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Much can be said for everyday pantry and fridge staples, the Monday night spaghetti and meatballs, the Thursday night chicken tacos. Who hasn’t sunk gratefully—heart, soul and tummy—into a warm bowl of alphabet soup? Like old Nat King Cole standards, these mealtime standards soothe, comfort, and never let you down.

Which is great.

But there comes a time, I hope, when you’re ready to shake the dust off, to get out of the comfy chair and try something new. And by new I mean something off center. Way off center is even better.

To wit, the llama burger above.

Recently I was lucky enough to be invited to the NOFA-NJ (Northeast Organic Farming Association of NJ) Winter Conference at Princeton University as a representative from Edible Jersey magazine. There I met some truly fascinating folks, including Linda Walker and her son, Brent. At their farm, WoodsEdge Wools Farm in Stockton, NJ, the pair raise llamas and alpacas for fiber and meat.

…Meat? That threw me. But when Brent grinned and his eyes lit up describing the flavor, I knew I wanted in. Two pounds of ground meat was snatched up on the spot, and the next night I was in my kitchen, a hefty patty sizzling in a hot skillet, an earthy, rich smell saturating my place. It was such a mild night that I opened my back door, sending the aroma wafting over Loch Arbour and tormenting the neighbors. (Sorry, folks. The website link’s at the bottom of the page here. Order away.)

As much of a treat as the smell was, the flavor and juiciness were astonishing. Imagine the best hamburger you’ve ever had. Got it? Now imagine it made with filet mignon. That’s the best descriptor I can come up with. Since it’s fat that makes meat tender, and Brent told me it’s much leaner than beef, I can’t explain why it’s the tenderest burger I’ve ever had.  But some things are just fine left as a mystery, and this is one of them.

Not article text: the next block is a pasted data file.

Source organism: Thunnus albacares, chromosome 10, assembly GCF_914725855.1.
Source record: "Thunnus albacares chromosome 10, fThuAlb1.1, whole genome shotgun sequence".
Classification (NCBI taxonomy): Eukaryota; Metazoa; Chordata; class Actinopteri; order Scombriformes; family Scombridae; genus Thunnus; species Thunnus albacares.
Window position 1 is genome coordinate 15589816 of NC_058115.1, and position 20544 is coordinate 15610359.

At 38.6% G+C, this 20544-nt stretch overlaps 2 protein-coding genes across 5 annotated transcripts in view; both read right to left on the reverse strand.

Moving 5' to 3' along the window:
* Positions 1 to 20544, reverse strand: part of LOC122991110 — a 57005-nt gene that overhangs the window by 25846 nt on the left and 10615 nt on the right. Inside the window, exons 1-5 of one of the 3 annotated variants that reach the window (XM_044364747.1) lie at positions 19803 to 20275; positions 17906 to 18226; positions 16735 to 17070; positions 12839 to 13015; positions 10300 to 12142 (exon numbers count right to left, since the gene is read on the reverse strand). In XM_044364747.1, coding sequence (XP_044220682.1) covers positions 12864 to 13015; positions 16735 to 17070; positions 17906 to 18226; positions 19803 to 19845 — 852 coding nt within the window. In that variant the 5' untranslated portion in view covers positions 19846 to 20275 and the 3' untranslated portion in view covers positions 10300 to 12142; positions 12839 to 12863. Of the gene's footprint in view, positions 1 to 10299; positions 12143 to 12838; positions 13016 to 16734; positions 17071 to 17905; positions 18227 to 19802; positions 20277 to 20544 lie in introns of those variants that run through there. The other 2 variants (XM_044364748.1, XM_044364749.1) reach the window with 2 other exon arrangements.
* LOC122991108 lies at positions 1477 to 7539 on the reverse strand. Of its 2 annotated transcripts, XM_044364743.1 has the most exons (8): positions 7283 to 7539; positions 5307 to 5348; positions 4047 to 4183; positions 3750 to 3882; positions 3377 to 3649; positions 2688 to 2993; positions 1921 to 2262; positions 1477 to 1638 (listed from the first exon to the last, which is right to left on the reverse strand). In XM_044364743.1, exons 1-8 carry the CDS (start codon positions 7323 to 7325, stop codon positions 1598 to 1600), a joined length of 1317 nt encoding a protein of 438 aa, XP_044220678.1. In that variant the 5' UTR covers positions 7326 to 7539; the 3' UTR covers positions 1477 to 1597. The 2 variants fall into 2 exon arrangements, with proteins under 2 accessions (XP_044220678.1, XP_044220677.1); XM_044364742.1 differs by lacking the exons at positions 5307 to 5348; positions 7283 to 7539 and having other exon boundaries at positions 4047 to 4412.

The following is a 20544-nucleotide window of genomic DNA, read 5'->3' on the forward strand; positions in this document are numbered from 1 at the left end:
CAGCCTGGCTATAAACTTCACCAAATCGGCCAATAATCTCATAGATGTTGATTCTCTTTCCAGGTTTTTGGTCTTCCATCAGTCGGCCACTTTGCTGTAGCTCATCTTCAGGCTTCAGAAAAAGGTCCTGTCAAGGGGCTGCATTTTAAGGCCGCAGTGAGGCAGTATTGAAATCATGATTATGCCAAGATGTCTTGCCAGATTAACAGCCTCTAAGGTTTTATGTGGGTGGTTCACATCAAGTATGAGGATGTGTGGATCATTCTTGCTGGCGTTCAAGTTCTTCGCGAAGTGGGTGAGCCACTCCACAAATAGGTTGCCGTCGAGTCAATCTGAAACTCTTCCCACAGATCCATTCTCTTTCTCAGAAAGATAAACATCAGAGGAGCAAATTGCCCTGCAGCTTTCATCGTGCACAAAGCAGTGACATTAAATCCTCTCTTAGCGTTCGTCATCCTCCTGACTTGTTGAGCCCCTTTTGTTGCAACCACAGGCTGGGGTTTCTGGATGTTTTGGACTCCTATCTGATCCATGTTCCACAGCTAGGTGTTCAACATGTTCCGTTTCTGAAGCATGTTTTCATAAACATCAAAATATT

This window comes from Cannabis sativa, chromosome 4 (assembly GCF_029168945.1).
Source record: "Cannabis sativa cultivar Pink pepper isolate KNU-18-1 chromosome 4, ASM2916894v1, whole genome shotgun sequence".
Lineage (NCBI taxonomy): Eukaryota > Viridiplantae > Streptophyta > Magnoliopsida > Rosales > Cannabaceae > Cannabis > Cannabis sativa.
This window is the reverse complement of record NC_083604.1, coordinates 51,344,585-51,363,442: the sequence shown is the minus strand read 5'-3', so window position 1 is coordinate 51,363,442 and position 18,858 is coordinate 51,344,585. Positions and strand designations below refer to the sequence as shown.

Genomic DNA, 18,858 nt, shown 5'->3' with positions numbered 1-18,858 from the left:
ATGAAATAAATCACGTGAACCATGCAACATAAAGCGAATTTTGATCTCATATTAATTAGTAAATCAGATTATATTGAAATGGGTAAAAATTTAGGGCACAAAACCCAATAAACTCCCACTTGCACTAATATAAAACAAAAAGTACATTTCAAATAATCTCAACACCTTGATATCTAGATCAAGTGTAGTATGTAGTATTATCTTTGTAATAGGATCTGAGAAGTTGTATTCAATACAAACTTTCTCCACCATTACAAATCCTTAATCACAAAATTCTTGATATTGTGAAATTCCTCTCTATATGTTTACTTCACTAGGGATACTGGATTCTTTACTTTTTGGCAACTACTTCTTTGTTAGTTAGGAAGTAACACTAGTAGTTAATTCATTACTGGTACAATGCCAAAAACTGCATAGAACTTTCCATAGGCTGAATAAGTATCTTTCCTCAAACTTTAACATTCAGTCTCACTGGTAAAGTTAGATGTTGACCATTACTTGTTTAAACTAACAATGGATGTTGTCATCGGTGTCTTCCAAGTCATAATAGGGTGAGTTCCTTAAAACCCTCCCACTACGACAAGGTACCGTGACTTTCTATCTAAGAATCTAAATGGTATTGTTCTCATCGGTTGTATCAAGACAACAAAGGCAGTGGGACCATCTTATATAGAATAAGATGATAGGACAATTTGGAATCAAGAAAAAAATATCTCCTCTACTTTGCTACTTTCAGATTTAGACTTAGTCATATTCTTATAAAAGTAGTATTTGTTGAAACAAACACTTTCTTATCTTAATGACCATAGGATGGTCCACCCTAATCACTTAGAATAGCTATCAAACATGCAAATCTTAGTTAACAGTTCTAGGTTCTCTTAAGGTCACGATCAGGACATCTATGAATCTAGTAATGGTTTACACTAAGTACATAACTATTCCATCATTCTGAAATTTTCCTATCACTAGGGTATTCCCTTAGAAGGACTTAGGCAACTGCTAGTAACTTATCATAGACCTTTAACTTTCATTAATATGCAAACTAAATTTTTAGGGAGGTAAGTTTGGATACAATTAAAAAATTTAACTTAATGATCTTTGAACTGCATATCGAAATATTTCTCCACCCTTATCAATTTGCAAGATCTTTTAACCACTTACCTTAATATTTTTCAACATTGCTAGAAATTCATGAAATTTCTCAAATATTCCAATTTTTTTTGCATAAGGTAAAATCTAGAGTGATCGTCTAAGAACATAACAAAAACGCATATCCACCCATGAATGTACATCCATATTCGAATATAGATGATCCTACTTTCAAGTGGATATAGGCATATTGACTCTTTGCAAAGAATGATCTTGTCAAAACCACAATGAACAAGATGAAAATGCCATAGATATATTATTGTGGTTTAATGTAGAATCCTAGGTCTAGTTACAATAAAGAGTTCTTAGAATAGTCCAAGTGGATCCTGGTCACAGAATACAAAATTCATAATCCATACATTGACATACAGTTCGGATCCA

From Stockton to Scotland, now, for the next food adventure. A breathtakingly beautiful country, it doesn’t typically come to mind when one thinks of wonderful food. But you can eat very well in Scotland (and most anywhere on the planet, I believe) as long as you do two things, and never waver from them:

1) Eat what the locals eat. You wouldn’t order pasta bolognese in Mexico, would you? Ask a country to do what it doesn’t do, and you’re asking for disappointment.

2) Be curious. Words to live by, but especially when you have the opportunity to try something new. Go ahead and have a bias or two (I will never eat a worm, delicacy though it may be on some remote rock in the Pacific) but try to keep that mind opened.

In Scotland, I ate what Scotland does best: heaps of pub food and seafood. Not surprisingly, they were consistently stellar. I’ve never much liked shellfish, but I wanted to learn to appreciate it; the country, a peninsula, knows it intimately. Tiny mussels harvested from the waters surrounding one of the nearby islands burst with briny flavor, and now I love mussels. Salmon has always been a favorite, but the poached local salmon I had in Scotland was unlike anything I have had before or since, so whisper-soft that it almost dissolved on my tongue. It was like eating an entirely new food.

One misty day, on the road to St. Andrew’s, I stopped in Anstruther (pronounced Enster) to try fish and chips, something I’d never had before. (Heck, no, I don’t count Arthur Treacher’s.) I’d read that the locals are the best source to go to when looking for the best food, and almost as if I had dreamed him up, a stout policeman with friendly blue eyes and chubby cheeks appeared as I rounded a corner.